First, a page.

In this dissertation, we focus on constructing trading strategies through the method of functional generation. Such a construction is of great importance in Stochastic Portfolio Theory established by Robert Fernholz. This method is simplified by Karatzas and Ruf (Finance and Stochastics 21.3:753-787, 2017), where they also propose another method called additive functional generation. Inspired by their work, we first investigate the dependence of functional generation on an extra finite-variation process. A mollification argument and Komlós theorem yield a general class of potential arbitrage strategies. Secondly, we extend the analysis by incorporating transaction costs proportional to the trading volume. The performance of several portfolios in the presence of dividends and transaction costs is examined under different configurations. Next, we analyse the so-called leakage effect used to measure the loss in portfolio wealth due to renewing the portfolio constituents. Moreover, we further explore the method of additive functional generation by considering the conjugate of a portfolio generating function. The connection between functional generation and optimal transport is also studied. An extended abstract can be found before the first chapter of this dissertation.
... The first methods for the quantitative metric of transaction costs are reflected in the works of Demsetz (1968); North and Wallis (1986); Stoll and Whaley (1983); Bhardwaj and Brooks (1992); Williamson (1993); and many others. However, the first research of this kind was focused on the United States insurance and investment construction sectors, and not to the public economy sector. ...
Article
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Nowadays, the most typical reforms in higher education are conducted through the reorganization of universities either in the form of a merger, acquisition, or new status attainment. As a result, universities which educate local leaders for their respective national economies and have a profound impact on the regional economic development, as well as the composition of the labor market and intellectual potential, often encounter negative economic outcomes. The reforms that are imposed by the policymakers “from above” often hamper the development of universities and prevent them from fulfilling their roles described above. The process of reforming higher education in Russia is in many ways similar to the changes in the higher education systems of other European countries, in particular in post-Communist transition economies. Firstly, this process went through the integration into the global market of educational services. Secondly, it proceeded with the rethinking of the role of the university as a self-sustainable business organization. Thirdly, it was concluded by an increase in the demand and accessibility of education using the advancements offered by the digital technologies. Our paper argues that focused and well-balanced economic institutional design might be required for the sustainable development of reorganized leading universities. The project perspective implies that it is necessary to develop an institutional design in relation to what the organization seeks to achieve (either as its regulator or reformer) and how it intends to achieve these goals. In connection with the foregoing, we propose the following principles of designing effective institutions for the sustainable development of reorganized universities: (i) preservation of education as a “mixed” good (i.e., one that has the features of both public and private goods); (ii) transparency of decision making; (iii) complementarity of institutional change; and last but not least (iv) reduction in transaction costs.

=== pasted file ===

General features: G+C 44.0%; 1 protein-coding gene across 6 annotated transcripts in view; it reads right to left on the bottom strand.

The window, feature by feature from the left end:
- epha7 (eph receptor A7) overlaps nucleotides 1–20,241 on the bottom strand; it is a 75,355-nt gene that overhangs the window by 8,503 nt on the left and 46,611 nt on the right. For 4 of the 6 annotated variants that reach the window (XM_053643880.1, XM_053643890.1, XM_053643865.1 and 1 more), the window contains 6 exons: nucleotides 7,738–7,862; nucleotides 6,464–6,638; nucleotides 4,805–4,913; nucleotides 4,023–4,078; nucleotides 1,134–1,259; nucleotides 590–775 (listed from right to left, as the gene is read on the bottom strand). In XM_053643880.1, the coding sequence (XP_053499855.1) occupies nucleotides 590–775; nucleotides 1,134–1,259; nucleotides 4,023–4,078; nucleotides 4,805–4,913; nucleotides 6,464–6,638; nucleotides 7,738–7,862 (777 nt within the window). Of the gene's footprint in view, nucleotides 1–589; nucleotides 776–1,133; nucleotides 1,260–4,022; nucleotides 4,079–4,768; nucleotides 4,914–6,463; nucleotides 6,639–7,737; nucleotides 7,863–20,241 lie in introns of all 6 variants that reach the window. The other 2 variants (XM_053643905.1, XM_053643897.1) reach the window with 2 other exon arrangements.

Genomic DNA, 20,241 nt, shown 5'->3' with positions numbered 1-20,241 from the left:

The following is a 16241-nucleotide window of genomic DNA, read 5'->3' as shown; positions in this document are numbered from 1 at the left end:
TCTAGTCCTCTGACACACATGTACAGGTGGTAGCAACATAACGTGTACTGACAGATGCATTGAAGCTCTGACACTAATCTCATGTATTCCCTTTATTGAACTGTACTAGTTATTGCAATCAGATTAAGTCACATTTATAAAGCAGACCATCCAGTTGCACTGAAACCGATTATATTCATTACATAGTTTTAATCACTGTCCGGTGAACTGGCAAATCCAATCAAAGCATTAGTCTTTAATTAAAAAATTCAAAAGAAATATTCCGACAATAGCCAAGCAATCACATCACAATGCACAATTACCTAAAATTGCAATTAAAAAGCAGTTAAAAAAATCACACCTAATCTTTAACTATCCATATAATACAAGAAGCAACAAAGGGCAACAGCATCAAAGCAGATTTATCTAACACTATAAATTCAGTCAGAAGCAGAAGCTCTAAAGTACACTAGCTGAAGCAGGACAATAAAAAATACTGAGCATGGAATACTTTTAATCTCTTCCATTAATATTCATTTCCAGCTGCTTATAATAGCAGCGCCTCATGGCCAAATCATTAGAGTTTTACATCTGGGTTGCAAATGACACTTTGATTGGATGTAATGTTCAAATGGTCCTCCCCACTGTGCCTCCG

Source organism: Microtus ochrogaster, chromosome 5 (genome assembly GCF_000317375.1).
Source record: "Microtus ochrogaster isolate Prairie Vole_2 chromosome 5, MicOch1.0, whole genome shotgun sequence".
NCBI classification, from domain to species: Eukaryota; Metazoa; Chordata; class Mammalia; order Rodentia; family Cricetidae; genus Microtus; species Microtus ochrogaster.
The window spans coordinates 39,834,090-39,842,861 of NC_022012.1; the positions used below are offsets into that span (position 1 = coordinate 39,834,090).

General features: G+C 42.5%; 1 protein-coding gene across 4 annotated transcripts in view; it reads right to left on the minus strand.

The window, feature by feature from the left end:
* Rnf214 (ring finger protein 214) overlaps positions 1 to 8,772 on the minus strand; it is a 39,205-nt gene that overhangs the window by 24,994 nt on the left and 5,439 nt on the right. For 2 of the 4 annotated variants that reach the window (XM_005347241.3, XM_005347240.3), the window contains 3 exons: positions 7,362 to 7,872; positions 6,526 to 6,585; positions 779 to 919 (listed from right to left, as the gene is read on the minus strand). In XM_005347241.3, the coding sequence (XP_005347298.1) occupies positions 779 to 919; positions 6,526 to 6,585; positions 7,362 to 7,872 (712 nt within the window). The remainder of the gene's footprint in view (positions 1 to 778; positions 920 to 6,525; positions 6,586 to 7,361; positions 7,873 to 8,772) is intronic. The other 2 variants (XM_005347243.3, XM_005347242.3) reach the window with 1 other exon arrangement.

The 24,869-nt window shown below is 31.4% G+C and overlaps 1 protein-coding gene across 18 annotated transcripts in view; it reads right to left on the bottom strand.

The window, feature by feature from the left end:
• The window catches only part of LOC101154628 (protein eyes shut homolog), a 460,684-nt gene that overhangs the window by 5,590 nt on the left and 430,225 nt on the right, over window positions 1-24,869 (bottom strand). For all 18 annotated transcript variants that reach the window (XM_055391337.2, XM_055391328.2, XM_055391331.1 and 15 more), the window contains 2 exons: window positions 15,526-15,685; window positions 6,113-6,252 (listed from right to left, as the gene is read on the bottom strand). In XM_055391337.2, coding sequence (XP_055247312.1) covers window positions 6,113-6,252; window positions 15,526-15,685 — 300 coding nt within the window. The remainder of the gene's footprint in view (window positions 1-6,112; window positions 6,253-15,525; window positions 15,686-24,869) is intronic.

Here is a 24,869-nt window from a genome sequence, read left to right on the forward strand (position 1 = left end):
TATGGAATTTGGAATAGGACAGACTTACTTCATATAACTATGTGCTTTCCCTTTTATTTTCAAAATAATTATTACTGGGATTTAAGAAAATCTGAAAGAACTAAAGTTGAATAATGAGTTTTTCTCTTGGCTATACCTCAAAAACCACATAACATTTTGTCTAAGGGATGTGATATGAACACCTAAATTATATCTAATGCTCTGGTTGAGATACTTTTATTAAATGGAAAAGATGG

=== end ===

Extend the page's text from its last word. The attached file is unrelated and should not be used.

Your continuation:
... " David McLean informed us that they also surveyed asset pricing experts to make sure they were not missing anything. 3 For other trading cost studies, see Stoll and Whaley (1983), Schultz (1983), Ball, Kothari, and Shanken (1995), Knez and Ready (1996), Pontiff and Schill (2001), Korajczyk and Sadka (2004), Lesmond, Schill, and Zhou (2004), and Hanna and Ready (2005), McLean (2010), Hou, Kim, and Werner (2016), Patton and Weller (2017), Frazzini, Israel, and Moskowitz (2015), and Briere et al. (2019). For other papers on the decay of predictability over time, see Schwert (2003), Marquering, Nisser, and Valla 2006, Huang and Huang 2013, Chordia, Subrahmanyam, and Tong (2014, Jacobs and Müller (2017), Chu, Hirshleifer, and Ma (2017), and Chen and Zimmermann (2019 ...
... Hence the greater transaction costs of these small, low-priced stocks account for institutional investor aversion towards them, even aside from the realm of risk preferences (Falkenstein, 1996). Regarding the liquidity argument, Fernando et al. (2004) suggest that institutional aversion towards low-priced stocks may be due to their illiquidity (Brennan and Subrahmanyam, 1996;Gompers and Metrick, 2001;McInish and Wood, 1992) or because of a positive relationship between price and size (Stoll and Whaley, 1983). ...